Retroperitoneal Abscess

Reviewed 06/2017

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Subject: Retroperitoneal Abscess

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  • A collection of purulent fluid located in the space between the peritoneum and transversalis fascia lining the posterior abdominal cavity

  • Classified as primary if spread hematogenously or secondary if spread through infection of an adjacent organ

  • The retroperitoneum can be further subdivided into three compartments:

    • Anterior pararenal space

      • Second and third segments of the duodenum, pancreas, bile duct, portal and splenic veins, appendix, ascending/descending colon, transverse mesocolon

    • Perirenal space

      • Kidneys, renal vessels, adrenal glands

    • Posterior pararenal space

      • Contains no major organs and is filled with fat, blood vessels, and lymphatics

      • Bounded by renal fascia and the muscles of the posterior abdominal wall



  • Most common in the 3rd to 6th decades (1)

  • Slight male predominance (1)


Rare condition in which perirenal abscesses are more common (2


  • Bowel perforation secondary to neoplastic disease, diverticulitis, pancreatitis, pancreatic cancer, retroperitoneal appendicitis, biliary tract disease, peptic ulcer disease, inflammatory bowel disease, peritonitis, colonoscopy following GI surgery, bowel infarction (1)

  • Genitourinary (GU) extravasation secondary to obstruction, nephrolithiasis, pyelonephritis, urinary tract infection, urologic surgery, pelvic surgery, ovarian cancer

  • Osteomyelitis of vertebral bodies or 12th rib, epidural abscess (1)

  • Less common causes are trauma, hematogenous or lymphatic seeding from a distant infection, or postoperative complication (1).

  • Infection seeds a confined space within the retroperitoneum.

  • Can be a monomorphic or polymorphic predominance of organisms

  • Typically consists of normal flora from adjacent organs (i.e., GI, GU, and female reproductive tract)

  • Hypoxia and lack of appropriate blood supply limit effective immune response.

  • Osmotic forces produce growth of abscess cavity.

  • Mycobacterium tuberculosis was previously a common pathogen but is less common today.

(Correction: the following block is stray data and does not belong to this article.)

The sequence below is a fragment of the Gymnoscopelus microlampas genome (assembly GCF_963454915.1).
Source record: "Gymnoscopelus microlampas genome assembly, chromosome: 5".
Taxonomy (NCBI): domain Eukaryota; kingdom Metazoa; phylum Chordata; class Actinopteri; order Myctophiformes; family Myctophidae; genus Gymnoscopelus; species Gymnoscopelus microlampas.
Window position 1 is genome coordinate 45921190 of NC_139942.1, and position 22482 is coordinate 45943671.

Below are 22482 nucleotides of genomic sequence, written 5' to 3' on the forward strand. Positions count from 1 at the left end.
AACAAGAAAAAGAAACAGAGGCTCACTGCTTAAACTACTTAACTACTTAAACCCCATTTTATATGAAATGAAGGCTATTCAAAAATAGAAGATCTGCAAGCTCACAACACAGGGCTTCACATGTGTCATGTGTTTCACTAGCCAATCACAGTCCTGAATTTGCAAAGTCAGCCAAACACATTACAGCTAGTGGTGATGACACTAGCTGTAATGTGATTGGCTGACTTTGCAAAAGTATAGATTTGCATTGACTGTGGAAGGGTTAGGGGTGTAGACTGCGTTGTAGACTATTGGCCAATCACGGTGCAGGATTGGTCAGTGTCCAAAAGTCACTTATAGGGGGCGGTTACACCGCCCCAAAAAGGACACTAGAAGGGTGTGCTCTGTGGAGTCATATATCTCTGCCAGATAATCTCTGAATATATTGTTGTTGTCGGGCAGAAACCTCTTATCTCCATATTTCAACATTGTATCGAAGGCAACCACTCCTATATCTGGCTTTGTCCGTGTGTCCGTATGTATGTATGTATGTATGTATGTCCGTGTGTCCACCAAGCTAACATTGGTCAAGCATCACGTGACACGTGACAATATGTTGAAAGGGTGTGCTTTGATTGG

• Most common pathogens

    • Staphylococcus aureus

    • Streptococcus sp.

    • Enterobacteriaceae

      • Citrobacter sp.

      • Escherichia coli

      • Klebsiella

      • Proteus sp.

      • Pseudomonas aeruginosa

      • Serratia

    • Anaerobes

      • Actinomyces

      • Peptostreptococcus

    • Bacteroides fragilis

      • Prevotella sp.

      • Clostridium sp.

    • Enterococcus sp.

    • M. tuberculosis

    • Fungus

      • Candida sp.

Pediatric Considerations

Consider necrotizing enterocolitis as an etiology in newborns (3).



  • Appendicitis

  • Bowel perforation

  • Chronic urinary retention

  • Diabetes

  • Diverticulitis

  • Epidural infection

  • GU tract obstruction

  • Immunosuppression

  • Inflammatory bowel disease

  • Malignancy of the GU, GI, or female reproductive tract

  • Osteomyelitis of the spine or ribs

  • Pancreatitis

  • Pelvic inflammatory disease

  • Pregnancy

  • Pyelonephritis

  • Recent surgery of GU or GI

  • Renal biopsy

  • Tuberculosis (TB)


  • Treatment of the primary disease

  • Prevention of infection, such as perioperative antibiotic prophylaxis

  • Prompt treatment of symptomatic infection


  • Bowel perforation

  • Diabetes mellitus

  • Diverticulitis

  • Immunosuppression (HIV, glucocorticoid use)

  • Inflammatory bowel disease

  • Malignancy (GI or GU)

  • Nephrolithiasis

  • Osteomyelitis of the spine or ribs

  • Pelvic inflammatory disease

  • Renal insufficiency

  • Retroperitoneal hematoma

  • Surgery (GI or GU)

  • Urinary tract infections



  • Insidious onset of nonspecific symptoms of infection including fever, chills, weight loss, nausea/vomiting, flank pain, low back pain, abdominal pain or groin pain, lethargy, and altered bowel habits (4)

    • Most common form of presentation is triad of fever, lumbar pain, and lumbar mass.